FW: Anti-Zimbabwe Drive: US Plans To Invade Harare

Donal donaloc at peterquinn.com
Mon Nov 11 05:20:09 MST 2002


[ converted from html ]

US threatens 'intrusive' measures to get food aid to
starving Zimbabweans
By Andrew Meldrum in Harare

Sydney Morning Herald
November 8 2002

-The United States is considering measures that would
challenge Zimbabwe's sovereignty, said Mark Bellamy,
the principal deputy assistant secretary of state for Africa.
-"We may have to be prepared to take some very
intrusive, interventionist measures to ensure aid
delivery to Zimbabwe," Mr Bellamy said.

Washington has warned that it might take "intrusive,
interventionist measures" to deliver food aid directly
to millions of famine-hit Zimbabweans if President
Robert Mugabe continues to starve his political
opponents.

The United States is considering measures that would
challenge Zimbabwe's sovereignty, said Mark Bellamy,
the principal deputy assistant secretary of state for
Africa. Such drastic measures are being studied
because the Mugabe regime is aggravating the effects
of a region-wide famine by blocking food from areas
that support the opposition Movement for Democratic
Change (MDC), he said.

"We may have to be prepared to take some very
intrusive, interventionist measures to ensure aid
delivery to Zimbabwe," Mr Bellamy said.

The plan was reported in the Zimbabwean state-owned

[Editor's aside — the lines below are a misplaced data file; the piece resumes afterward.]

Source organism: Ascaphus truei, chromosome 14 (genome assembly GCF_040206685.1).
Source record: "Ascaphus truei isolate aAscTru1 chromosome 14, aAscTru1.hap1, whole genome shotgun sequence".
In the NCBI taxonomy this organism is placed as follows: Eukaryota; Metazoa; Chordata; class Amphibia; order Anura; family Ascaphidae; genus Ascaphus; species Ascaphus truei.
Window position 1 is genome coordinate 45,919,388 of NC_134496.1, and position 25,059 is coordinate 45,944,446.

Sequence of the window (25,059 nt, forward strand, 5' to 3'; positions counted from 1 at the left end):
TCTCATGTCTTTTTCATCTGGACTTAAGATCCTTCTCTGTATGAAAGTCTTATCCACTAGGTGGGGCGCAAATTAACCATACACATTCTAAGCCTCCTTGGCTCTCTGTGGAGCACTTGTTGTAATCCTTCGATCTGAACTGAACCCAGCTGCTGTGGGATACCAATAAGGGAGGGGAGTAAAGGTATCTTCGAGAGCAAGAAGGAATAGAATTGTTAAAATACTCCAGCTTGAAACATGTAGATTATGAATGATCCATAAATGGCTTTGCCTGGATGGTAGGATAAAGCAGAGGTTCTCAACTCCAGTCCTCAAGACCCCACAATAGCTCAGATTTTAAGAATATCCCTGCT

newspaper The Herald under the headline "US plans to
invade Harare".

A spokesman for Mr Mugabe said other African countries
should take heed of "the mad talk of intrusive and
interventionist challenges to Zimbabwe's sovereignty.
Today it is about Zimbabwe. Heaven knows who is next,"
he said.

Mr Bellamy said: "We have disturbing reports of food
being used as a political weapon by the Mugabe
Government, of food aid being diverted and food being
denied to millions of opposition supporters.

"For the sake of those hungry people it may be
necessary for us to undertake intrusive delivery and
monitoring of food. The dilemmas in the next six
months may bring us face to face with Zimbabwe's
sovereignty."

Mr Bellamy said Mr Mugabe was "holding his people
hostage the way Saddam Hussein is holding his people
hostage".

Mr Mugabe and other Zimbabwean officials maintain that
food relief is distributed freely and fairly.

The Government has, however, outlawed the private
importation of food, leaving the state grain marketing
board with a monopoly on the importation and
deliveries of the staple maize meal. Aid agencies and
government critics say this gives the marketing board
a stranglehold on food availability throughout the
country.

The Catholic Agency for Overseas Development has
failed to get permission to import 100 tonnes of food
aid, which sits at the Beitbridge border post with
South Africa. The MDC has also been refused permission
to import food.

Mr Bellamy refused to specify what the US could do to
deliver food to Zimbabweans against the will of the
Government, but said the Bush Administration was
"considering all approaches".

Mr Mugabe's violent and chaotic land seizures,
combined with drought, have resulted in a crippling
food shortage.

Of the 14 million people at risk of starvation
throughout southern Africa, 6.7 million are
Zimbabwean, nearly half the country's population.





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